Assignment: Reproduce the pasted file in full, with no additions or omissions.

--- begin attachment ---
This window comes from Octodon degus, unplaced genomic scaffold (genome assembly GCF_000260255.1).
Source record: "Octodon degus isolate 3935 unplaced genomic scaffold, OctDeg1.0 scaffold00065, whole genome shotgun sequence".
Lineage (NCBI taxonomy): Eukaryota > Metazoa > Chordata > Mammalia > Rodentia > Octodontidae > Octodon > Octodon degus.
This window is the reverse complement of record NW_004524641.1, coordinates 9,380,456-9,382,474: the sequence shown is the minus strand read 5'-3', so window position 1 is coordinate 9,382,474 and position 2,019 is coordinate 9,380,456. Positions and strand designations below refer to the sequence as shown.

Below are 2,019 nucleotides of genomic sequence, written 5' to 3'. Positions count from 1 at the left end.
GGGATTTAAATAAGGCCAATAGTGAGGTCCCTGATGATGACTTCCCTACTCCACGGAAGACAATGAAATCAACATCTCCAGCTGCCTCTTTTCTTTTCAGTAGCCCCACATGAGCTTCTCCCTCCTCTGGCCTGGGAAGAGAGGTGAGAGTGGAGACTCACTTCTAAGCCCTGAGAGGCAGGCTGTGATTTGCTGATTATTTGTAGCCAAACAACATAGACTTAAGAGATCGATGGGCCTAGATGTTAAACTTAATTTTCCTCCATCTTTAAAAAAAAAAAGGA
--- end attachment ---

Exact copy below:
This window comes from Octodon degus, unplaced genomic scaffold (genome assembly GCF_000260255.1).
Source record: "Octodon degus isolate 3935 unplaced genomic scaffold, OctDeg1.0 scaffold00065, whole genome shotgun sequence".
Lineage (NCBI taxonomy): Eukaryota > Metazoa > Chordata > Mammalia > Rodentia > Octodontidae > Octodon > Octodon degus.
This window is the reverse complement of record NW_004524641.1, coordinates 9,380,456-9,382,474: the sequence shown is the minus strand read 5'-3', so window position 1 is coordinate 9,382,474 and position 2,019 is coordinate 9,380,456. Positions and strand designations below refer to the sequence as shown.

Below are 2,019 nucleotides of genomic sequence, written 5' to 3'. Positions count from 1 at the left end.
GGGATTTAAATAAGGCCAATAGTGAGGTCCCTGATGATGACTTCCCTACTCCACGGAAGACAATGAAATCAACATCTCCAGCTGCCTCTTTTCTTTTCAGTAGCCCCACATGAGCTTCTCCCTCCTCTGGCCTGGGAAGAGAGGTGAGAGTGGAGACTCACTTCTAAGCCCTGAGAGGCAGGCTGTGATTTGCTGATTATTTGTAGCCAAACAACATAGACTTAAGAGATCGATGGGCCTAGATGTTAAACTTAATTTTCCTCCATCTTTAAAAAAAAAAAGGA